Water heating is the third largest energy expense in your home. It typically accounts for about 14% of your utility bill.
There are four ways to cut your water heating bills: use less hot water, turn down the thermostat on your water heater, insulate your water heater, and buy a new, more efficient water heater.
A family of four, each showering for 5 minutes a day, uses 700 gallons of water a week; this is enough for a 3-year supply of drinking water for one person. You can cut that amount in half simply by using low-flow shower heads and faucets.
Water Heating Tips
• Repair leaky faucets promptly; a leaky faucet wastes gallons of water in a short period.
• Insulate your electric hot-water storage tank and pipes, but be careful not to cover the thermostat.
• Insulate your gas or oil hot-water storage tank and pipes, but be careful not to cover the water heater's floor, top, thermostat, or burner compartment; when in doubt, get professional help.
• Install aerators in faucets and low-flow shower heads.
• Buy a new water heater with a thick, insulating shell; while it may cost more initially than one without insulation, the energy savings will continue during the lifetime of the appliance.
• Although most water heaters last 1015 years, it's best to start shopping for a new one if yours is more than 7 years old. Doing some research before your heater fails will enable you to select one that most appropriately meets your needs.
• Lower the thermostat on your water heater; water heaters sometimes come from the factory with high temperature settings, but a setting of 115°F provides comfortable hot water for most uses.
• If you heat with electricity and live in a warm and sunny climate, consider installing a solar water heater. The solar units are environmentally friendly and can now be installed on your roof to blend with the architecture of your house.
• Take more showers than baths. Bathing uses the most hot water in the average household. You use 1525 gallons of hot water for a bath, but less than 10 gallons during a 5-minute shower.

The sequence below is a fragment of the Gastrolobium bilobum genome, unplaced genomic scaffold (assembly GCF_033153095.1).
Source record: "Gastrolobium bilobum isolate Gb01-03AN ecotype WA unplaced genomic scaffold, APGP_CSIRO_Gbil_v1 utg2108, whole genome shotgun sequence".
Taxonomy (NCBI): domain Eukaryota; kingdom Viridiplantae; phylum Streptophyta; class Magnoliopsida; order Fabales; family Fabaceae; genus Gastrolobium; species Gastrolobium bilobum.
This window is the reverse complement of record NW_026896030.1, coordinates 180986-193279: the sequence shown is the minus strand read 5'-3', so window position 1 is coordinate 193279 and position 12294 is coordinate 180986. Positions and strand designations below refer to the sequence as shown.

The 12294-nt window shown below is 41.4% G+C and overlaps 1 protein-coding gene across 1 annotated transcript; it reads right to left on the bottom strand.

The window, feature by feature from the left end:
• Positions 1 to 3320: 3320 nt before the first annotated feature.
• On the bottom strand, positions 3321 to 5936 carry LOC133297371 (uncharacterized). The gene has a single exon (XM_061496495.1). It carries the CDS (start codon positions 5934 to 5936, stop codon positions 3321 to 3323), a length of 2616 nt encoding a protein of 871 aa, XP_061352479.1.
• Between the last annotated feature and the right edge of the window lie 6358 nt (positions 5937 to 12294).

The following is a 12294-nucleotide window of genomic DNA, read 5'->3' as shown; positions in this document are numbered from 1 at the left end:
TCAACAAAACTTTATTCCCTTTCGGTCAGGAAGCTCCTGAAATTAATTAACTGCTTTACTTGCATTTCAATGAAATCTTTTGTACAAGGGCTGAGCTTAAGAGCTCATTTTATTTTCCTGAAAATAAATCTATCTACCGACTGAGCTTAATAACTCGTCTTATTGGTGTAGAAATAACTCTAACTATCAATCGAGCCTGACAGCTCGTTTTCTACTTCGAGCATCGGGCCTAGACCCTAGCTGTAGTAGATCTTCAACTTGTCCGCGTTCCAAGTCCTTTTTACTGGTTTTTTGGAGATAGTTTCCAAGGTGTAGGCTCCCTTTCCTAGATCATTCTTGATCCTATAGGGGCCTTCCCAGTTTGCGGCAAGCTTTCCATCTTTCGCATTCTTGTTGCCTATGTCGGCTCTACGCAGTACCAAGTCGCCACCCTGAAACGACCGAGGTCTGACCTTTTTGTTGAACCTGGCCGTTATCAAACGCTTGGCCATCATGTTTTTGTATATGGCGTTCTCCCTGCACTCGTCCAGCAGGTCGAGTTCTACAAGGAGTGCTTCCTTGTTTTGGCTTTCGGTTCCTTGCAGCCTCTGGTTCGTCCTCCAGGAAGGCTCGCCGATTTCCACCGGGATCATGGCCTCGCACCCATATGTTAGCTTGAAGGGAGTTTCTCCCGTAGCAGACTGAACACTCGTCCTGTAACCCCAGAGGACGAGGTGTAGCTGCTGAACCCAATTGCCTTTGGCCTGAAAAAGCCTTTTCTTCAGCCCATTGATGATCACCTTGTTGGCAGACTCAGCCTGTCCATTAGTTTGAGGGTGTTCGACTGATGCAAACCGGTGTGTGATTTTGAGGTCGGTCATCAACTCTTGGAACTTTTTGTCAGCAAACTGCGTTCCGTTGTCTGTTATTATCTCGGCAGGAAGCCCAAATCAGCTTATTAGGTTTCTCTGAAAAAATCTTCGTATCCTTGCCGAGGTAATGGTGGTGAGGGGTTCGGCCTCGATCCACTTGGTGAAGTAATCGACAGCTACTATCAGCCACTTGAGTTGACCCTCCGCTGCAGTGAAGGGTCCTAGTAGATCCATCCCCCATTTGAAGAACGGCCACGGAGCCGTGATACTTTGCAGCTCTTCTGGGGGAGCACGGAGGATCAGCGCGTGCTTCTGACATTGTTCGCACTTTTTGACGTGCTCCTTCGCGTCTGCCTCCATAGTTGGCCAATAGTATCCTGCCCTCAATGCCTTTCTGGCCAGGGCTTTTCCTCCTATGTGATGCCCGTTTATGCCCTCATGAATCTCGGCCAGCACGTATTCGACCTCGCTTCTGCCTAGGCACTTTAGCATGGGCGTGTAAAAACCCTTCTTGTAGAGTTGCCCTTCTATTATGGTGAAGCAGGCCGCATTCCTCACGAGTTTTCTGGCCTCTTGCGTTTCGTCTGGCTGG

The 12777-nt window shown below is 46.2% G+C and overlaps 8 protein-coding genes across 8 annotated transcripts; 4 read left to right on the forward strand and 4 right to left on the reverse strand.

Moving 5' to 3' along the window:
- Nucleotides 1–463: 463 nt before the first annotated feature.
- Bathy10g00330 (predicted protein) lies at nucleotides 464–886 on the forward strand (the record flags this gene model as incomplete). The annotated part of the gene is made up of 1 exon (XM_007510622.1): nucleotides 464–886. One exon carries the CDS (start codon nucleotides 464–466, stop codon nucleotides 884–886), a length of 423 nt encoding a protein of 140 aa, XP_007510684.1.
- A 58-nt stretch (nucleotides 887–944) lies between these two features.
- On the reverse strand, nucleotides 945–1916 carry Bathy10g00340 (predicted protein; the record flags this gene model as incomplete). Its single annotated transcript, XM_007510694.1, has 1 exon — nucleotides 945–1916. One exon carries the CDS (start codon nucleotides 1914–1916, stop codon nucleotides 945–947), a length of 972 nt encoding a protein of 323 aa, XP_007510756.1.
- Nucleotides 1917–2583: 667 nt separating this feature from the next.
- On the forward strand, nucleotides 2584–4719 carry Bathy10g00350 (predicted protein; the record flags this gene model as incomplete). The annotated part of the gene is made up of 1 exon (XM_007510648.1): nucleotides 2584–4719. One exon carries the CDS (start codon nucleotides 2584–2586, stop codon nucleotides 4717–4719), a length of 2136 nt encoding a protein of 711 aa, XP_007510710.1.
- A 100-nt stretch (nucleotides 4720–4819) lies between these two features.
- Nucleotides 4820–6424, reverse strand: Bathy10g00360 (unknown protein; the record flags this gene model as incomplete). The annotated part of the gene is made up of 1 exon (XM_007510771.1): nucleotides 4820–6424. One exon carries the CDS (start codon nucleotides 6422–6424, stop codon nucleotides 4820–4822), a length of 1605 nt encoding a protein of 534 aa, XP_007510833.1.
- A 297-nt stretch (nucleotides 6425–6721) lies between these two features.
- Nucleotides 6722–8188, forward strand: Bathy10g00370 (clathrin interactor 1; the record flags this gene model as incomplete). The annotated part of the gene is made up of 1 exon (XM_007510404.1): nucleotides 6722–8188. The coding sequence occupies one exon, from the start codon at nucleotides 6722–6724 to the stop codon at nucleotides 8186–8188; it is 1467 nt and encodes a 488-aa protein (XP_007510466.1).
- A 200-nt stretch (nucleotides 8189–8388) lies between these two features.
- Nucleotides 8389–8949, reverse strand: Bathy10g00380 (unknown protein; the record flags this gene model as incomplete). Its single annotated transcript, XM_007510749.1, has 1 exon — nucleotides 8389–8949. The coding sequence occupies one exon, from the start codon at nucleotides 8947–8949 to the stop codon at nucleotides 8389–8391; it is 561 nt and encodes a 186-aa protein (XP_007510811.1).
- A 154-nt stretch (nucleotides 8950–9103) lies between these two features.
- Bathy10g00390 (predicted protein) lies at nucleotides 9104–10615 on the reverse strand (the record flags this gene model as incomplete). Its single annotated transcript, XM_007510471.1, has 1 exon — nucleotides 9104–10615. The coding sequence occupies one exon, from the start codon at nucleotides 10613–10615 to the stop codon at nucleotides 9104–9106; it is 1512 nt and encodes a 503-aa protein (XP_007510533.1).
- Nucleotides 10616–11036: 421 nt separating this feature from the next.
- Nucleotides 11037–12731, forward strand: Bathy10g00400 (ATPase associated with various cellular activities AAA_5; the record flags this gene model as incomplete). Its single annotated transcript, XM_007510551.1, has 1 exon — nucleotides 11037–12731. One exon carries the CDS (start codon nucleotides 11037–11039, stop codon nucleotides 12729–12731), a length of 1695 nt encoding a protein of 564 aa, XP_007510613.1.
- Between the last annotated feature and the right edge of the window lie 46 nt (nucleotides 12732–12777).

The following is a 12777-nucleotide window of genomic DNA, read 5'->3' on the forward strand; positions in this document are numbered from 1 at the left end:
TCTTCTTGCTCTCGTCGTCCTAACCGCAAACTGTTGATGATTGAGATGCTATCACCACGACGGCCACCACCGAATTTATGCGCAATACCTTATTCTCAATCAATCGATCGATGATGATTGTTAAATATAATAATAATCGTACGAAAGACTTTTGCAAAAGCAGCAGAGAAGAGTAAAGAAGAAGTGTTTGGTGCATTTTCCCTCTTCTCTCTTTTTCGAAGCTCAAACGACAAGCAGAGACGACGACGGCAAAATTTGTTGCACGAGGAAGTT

Look for the ENERGY STAR® label.
Solar Water Heaters
If you heat with electricity and you have an unshaded, south-facing location (such as a roof) on your property, consider installing a solar water heater.
More than 1.5 million homes and businesses in the United States have invested in solar water heating systems and over 94% of these customers consider the systems a good investment. Solar water heating systems are also good for the environment.
Solar water heaters avoid the harmful greenhouse gas emissions associated with electricity production. During a 20 year period, one solar water heater can avoid over 50 tons of carbon dioxide emissions.
When shopping for a solar water heater, watch for systems certified by the Solar Rating and Certification Corporation (SRCC) or the Florida Solar Energy Center (FSEC).
Hot Water Usage (based on national averages)
For more information on how you can save money on your water heating bill, contact:
American Solar Energy Society (ASES),
Florida Solar Energy Center (FSEC),
Owens Corning Customer Service Hotline,
Solar Energy Industries Association (SEIA),
Solar Rating and Certification Corporation (SRCC),
U.S. Department of Energy's